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The bluest eye

著者: Toni Morrison
出版: New York : Plume Book, 1994.
エディション/フォーマット:   書籍 : Fiction : Englishすべてのエディションとフォーマットを見る
データベース:WorldCat
概要:
Eleven-year-old Pecola Breedlove, an African-American girl in an America whose love for blonde, blue-eyed children can devastate all others, prays for her eyes to turn blue, so that she will be beautiful, people will notice her, and her world will be different. The story of eleven-year-old Pecola Breedlove, the tragic heroine of Toni Morrison's haunting first novel, grew out of her memory of a girlhood friend who  続きを読む
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ジャンル/形式: Domestic fiction
Miscellaneous fiction
Fiction
資料の種類: Fiction, インターネット資料
ドキュメントの種類: 図書, インターネットリソース
すべての著者/寄与者: Toni Morrison
ISBN: 0452273056 9780452273054 0452282195 9780452282193
OCLC No.: 30110136
注記: Originally published: Holt, Rinehart and Winston, 1970.
形態 215 p. ; 21 cm.
責任者: Toni Morrison, with a new afterword by the author.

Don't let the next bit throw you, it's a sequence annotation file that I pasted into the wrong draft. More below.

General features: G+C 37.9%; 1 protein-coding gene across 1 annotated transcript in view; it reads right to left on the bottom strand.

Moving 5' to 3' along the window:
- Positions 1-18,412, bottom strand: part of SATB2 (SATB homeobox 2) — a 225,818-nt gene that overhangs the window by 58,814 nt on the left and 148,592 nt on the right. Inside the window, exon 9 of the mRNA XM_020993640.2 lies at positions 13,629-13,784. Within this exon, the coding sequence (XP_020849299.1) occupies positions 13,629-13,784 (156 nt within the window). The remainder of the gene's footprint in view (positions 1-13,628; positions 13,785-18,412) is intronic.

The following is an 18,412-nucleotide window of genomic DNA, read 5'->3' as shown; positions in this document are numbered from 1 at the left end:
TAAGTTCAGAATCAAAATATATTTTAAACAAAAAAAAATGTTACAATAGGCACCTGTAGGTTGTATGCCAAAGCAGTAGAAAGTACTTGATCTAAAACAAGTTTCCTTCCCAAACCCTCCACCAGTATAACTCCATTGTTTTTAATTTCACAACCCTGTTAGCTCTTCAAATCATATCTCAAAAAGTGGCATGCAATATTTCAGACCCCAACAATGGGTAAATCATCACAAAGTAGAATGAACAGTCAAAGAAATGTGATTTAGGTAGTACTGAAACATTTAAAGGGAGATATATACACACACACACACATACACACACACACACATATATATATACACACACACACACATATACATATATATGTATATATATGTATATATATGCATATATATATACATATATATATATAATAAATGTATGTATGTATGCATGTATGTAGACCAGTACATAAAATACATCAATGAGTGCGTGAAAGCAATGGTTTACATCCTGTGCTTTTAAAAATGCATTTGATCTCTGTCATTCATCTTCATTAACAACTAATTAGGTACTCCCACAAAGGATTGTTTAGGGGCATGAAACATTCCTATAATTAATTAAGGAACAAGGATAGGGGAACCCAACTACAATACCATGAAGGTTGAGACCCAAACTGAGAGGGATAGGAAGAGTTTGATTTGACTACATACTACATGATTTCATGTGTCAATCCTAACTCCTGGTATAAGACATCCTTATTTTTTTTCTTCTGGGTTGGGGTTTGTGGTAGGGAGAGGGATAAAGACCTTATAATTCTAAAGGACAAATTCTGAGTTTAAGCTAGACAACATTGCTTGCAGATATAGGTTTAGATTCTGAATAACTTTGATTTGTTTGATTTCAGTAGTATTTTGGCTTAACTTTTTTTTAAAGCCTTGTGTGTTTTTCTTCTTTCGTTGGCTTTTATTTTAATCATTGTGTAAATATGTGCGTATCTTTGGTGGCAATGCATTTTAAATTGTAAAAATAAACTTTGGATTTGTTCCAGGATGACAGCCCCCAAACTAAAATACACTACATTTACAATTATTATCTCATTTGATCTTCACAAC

その他の情報:

概要:

Eleven-year-old Pecola Breedlove, an African-American girl in an America whose love for blonde, blue-eyed children can devastate all others, prays for her eyes to turn blue, so that she will be beautiful, people will notice her, and her world will be different. The story of eleven-year-old Pecola Breedlove, the tragic heroine of Toni Morrison's haunting first novel, grew out of her memory of a girlhood friend who wanted blue eyes. Shunned by the town's prosperous black families, as well as its white families, Pecola lives with her alcoholic father and embittered, overworked mother in a shabby two-room storefront that reeks of the hopeless destitution that overwhelms their lives. In awe of her clean well-groomed schoolmates, and certain of her own intense ugliness, Pecola tries to make herself disappear as she wishes fervently, desperately for the blue eyes of a white girl. In her afterward to this novel, Morrison writes of the little girl she once knew: "Beauty was not simply something to behold, it was something one could do. The Bluest Eye was my effort to say something about that; to say something about why she had not, or possibly never would have, the experience of what she possessed and also why she prayed for so radical an alteration. Implicit in her desire was racial self-loathing. And twenty-years later I was still wondering about how one learns that. Who told her? Who made her feel that it was better to be a freak that what she was? Who had looked at her and found her so wanting, so small a weight on the beauty scale? The novel pecks away at the gaze that condemned her."

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